Gotham City is a busy place, with a lot going down each and every week. In this monthly column, Joshua Lapin-Bertone helps you stay on top of it all by letting you know what you should be paying attention to within the Bat-Family…and why.
Batman: Gargoyle of Gotham might be the most violent Batman comic I’ve ever read. This is a pretty tall order, as I’ve been reading Batman comics since I was a child. However, I was immediately shocked by the brutality of this DC Black Label book. Yes, this comic is more violent than The Killing Joke, Black Mirror and just about every Mr. Zsasz fight set to paper. However, the violence isn’t just window dressing to justify the book’s Black Label branding. The intense violence actually serves the story, playing into its themes.
When you read superhero comics, it’s easy to become desensitized to all the roughness found within the pages. Batman and his allies have been punching crooks for so long, that I’ve forgotten how brutal his lifestyle truly is. Maybe it’s the colorful costumes, or the fantastical settings, but comic book violence almost feels like cartoon violence—it’s so engrained into the DNA that you don’t notice it.
Batman: Gargoyle of Gotham plays things differently. The Rafael Grampá book immediately reminds you how brutal the Dark Knight’s lifestyle is. Batman jams his fingers into a criminal’s eyeballs, as blood splatters out of the sockets. Not long after, a villain bashes the back of the Dark Knight’s skull with a hammer. As the tool makes contact with Bruce’s head, we see blood shoot out from his mouth. It’s a pretty intense fight.
I think our comic-reading brains often disassociate from the violence because the DC Universe is so far removed from our world. I don’t think anything of Green Lantern using his ring to conjure a weapon to smash Darkseid because nothing close to that exists in real life. Witnessing Batman pulverized by a hammer is another story.
This is where I will give some credit to Grampá, who wrote and penciled this comic. He renders the fight scenes in such a way that I was forced to seriously think about my preconceptions when it comes to violence in superhero comics. His brilliant layouts seem to deconstruct the brutality of Batman’s mission in a way I had never considered.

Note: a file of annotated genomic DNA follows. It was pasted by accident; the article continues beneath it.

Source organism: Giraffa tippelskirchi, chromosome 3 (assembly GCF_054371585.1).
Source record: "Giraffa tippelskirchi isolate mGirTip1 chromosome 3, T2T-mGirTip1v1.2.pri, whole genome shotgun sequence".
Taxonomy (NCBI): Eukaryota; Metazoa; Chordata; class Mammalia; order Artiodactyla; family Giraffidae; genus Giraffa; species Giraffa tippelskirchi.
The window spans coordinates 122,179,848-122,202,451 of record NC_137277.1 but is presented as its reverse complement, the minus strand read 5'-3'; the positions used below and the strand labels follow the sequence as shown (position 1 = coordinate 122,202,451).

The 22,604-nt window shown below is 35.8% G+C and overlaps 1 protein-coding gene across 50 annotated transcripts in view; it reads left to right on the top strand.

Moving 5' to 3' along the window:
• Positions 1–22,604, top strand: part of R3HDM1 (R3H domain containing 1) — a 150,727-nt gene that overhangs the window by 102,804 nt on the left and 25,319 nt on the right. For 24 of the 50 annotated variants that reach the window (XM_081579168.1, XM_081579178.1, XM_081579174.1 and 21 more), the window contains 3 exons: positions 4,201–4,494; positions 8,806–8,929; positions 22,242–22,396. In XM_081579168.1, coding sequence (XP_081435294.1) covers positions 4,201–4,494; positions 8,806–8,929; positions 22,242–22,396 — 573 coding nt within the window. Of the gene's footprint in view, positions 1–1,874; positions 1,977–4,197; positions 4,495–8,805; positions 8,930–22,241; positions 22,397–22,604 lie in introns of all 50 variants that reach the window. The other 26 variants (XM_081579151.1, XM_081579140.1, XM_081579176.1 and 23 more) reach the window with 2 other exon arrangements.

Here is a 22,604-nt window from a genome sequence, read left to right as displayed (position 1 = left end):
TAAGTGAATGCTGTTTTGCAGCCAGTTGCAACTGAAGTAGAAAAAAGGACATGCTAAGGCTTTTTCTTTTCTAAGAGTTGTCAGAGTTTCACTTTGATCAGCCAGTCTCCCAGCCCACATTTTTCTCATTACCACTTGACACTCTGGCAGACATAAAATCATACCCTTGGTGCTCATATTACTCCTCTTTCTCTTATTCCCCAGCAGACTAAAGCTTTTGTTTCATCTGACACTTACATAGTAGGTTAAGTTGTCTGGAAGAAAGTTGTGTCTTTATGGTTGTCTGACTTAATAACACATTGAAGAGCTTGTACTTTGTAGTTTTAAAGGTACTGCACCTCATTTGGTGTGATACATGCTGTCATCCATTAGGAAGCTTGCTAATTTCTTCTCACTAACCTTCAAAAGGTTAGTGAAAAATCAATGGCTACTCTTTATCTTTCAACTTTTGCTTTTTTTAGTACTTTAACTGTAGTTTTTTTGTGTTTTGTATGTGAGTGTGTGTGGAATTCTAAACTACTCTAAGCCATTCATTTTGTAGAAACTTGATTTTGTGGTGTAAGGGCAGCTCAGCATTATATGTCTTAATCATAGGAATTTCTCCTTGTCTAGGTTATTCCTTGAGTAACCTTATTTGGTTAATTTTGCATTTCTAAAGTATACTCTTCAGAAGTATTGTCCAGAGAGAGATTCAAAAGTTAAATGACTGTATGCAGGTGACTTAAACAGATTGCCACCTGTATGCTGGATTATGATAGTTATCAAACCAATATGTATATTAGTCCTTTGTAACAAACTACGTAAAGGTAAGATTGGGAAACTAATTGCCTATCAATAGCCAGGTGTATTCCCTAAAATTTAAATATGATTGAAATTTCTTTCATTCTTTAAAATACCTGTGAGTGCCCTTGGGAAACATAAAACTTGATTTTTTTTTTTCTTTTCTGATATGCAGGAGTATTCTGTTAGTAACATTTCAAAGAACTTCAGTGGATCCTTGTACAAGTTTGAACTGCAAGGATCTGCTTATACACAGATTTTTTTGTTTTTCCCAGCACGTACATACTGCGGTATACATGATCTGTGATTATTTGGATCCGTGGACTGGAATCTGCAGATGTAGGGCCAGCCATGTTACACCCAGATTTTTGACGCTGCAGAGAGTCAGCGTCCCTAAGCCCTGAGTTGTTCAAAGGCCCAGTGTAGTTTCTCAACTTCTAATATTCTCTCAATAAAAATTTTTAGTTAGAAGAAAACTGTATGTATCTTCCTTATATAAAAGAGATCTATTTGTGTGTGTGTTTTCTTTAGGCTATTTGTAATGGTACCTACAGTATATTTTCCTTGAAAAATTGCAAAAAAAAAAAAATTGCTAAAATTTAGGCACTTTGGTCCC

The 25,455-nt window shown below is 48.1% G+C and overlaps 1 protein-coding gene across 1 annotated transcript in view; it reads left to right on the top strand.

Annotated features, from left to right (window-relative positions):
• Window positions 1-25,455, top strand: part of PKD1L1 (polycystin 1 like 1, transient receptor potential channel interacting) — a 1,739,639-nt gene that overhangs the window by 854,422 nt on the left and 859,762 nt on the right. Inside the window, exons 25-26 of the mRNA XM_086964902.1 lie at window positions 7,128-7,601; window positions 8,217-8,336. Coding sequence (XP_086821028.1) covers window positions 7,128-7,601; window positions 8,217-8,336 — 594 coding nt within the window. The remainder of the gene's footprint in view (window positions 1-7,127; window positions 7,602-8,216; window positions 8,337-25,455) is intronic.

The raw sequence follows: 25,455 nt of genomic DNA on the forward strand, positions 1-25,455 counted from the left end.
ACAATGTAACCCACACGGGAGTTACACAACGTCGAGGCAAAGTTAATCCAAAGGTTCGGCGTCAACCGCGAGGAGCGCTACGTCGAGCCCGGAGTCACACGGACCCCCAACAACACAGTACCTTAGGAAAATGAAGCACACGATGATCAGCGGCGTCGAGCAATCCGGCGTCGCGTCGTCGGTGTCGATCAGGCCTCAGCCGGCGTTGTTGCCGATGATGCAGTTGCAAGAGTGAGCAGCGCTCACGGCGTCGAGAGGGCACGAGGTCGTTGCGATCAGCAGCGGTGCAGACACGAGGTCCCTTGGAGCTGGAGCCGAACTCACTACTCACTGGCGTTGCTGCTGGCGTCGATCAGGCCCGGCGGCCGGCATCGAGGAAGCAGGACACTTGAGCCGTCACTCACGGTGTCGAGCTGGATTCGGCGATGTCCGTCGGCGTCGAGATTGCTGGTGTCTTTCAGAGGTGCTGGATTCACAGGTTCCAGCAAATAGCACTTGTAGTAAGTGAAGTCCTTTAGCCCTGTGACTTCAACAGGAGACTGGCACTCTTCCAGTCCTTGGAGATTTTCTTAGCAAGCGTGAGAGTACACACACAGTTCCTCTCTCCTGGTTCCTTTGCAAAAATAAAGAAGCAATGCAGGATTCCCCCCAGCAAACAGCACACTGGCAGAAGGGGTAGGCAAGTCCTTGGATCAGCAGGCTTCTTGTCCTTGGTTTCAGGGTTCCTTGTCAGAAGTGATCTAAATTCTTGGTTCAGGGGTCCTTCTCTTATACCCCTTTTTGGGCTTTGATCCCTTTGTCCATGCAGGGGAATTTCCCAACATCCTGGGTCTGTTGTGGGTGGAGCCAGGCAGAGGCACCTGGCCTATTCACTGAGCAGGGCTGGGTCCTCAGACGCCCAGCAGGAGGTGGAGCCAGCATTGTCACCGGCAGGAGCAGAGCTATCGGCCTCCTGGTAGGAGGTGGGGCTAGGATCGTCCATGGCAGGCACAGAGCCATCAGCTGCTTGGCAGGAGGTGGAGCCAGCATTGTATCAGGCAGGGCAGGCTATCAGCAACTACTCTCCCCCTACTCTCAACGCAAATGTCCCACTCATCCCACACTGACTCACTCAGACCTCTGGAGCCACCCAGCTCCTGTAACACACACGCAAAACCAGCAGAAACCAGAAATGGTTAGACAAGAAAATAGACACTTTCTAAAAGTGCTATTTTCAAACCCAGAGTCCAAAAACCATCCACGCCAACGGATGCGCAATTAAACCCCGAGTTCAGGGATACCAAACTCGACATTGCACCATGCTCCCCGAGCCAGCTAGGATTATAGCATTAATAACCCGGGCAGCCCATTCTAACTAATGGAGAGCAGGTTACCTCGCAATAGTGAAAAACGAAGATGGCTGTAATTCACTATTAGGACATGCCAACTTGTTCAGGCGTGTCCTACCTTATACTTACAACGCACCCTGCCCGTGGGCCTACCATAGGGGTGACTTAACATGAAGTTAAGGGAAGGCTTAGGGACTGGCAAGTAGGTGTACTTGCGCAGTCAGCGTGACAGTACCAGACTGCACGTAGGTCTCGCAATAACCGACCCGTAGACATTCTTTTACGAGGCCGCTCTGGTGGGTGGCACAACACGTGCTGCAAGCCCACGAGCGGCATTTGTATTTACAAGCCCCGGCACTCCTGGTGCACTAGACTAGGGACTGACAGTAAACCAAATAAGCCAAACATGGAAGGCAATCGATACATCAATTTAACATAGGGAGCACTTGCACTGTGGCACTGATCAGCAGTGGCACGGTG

In a sense, Batman: Gargoyle of Gotham explores cartoon violence from two unique perspectives. Batman and the villain Crytoon both internalize the violence in extreme ways. Crytoon embraces it, while Batman disassociates himself by shedding his own identity. Put another way, both the story’s hero and its villain have a hard time coming to terms with it.
Crytoon is a masked criminal constantly seen with tears rolling down his face. The sadistic villain recreates acts of violence he’s seen in cartoons. All that over-the-top violence you saw in classic Looney Tunes episodes growing up? Apply all of that to the real world and you realize just how dangerous Crytoon is.
Crytoon is yet another reminder of how desensitized we’ve all become to cartoon violence. The villain smashes people with hammers and anvils. I don’t think twice when I see Bugs Bunny do something like this, but seeing Crytoon do it—and the damage it does to his victims—is much, much different. It’s hard to watch. And to think, it’s something Bugs and Co. do for laughs!
While Crytoon embraces the violence, Batman does everything he can to disassociate himself from it. He refers to himself in the third person and tells Alfred that he’s planning on publicly killing off Bruce Wayne.
“Erasing his existence and working to clear his memories is the next step I must take to fully commit to my mission,” Batman says.
That might be the reason Batman tells himself, but I don’t fully buy it.
There have been countless debates over the years regarding the relationship between Batman and Bruce Wayne. Different writers have explored the question of if Bruce Wayne is the true mask, or if Bruce Wayne truly died along with his parents, and Batman is his only persona. Storylines like Bruce Wayne: Fugitive have also explored the concept of Batman abandoning his secret identity. The conclusion is that Bruce Wayne is Batman’s humanity. Without Bruce Wayne, the Dark Knight would cease to be human and lose his heart.
So why is Batman trying to kill his Bruce Wayne identity in Gargoyle of Gotham? Well, I’m no psychologist, but my theory is the violence has caused him to feel dehumanized. He’s internalizing these brutal experiences by disassociating his humanity from his Batman persona. Remember, he told Alfred he was going further than killing Bruce Wayne—he said he would be erasing his existence! That’s a very specific choice of words, which betrays Bruce’s mindset. Crytoon is embracing the violence, while Batman pulls away.
There is a lot to unpack from Batman: Gargoyle of Gotham, and we’re only one book into the four-issue series. How will Batman and Crytoon’s emotional journeys intersect? Time will tell, but if this first chapter is any indication, it will be bloody.
Batman: Gargoyle of Gotham #1 by Rafael Grampá with Matheus Lopes is now available in print and as a digital comic book.
Joshua Lapin-Bertone writes about TV, movies and comics for DC.com, is a regular contributor to the Couch Club and writes our monthly Batman column, "Gotham Gazette." Follow him on Twitter at @TBUJosh.
NOTE: The views and opinions expressed in this feature are solely those of Joshua Lapin-Bertone and do not necessarily reflect those of DC Entertainment or Warner Bros., nor should they be read as confirmation or denial of future DC plans.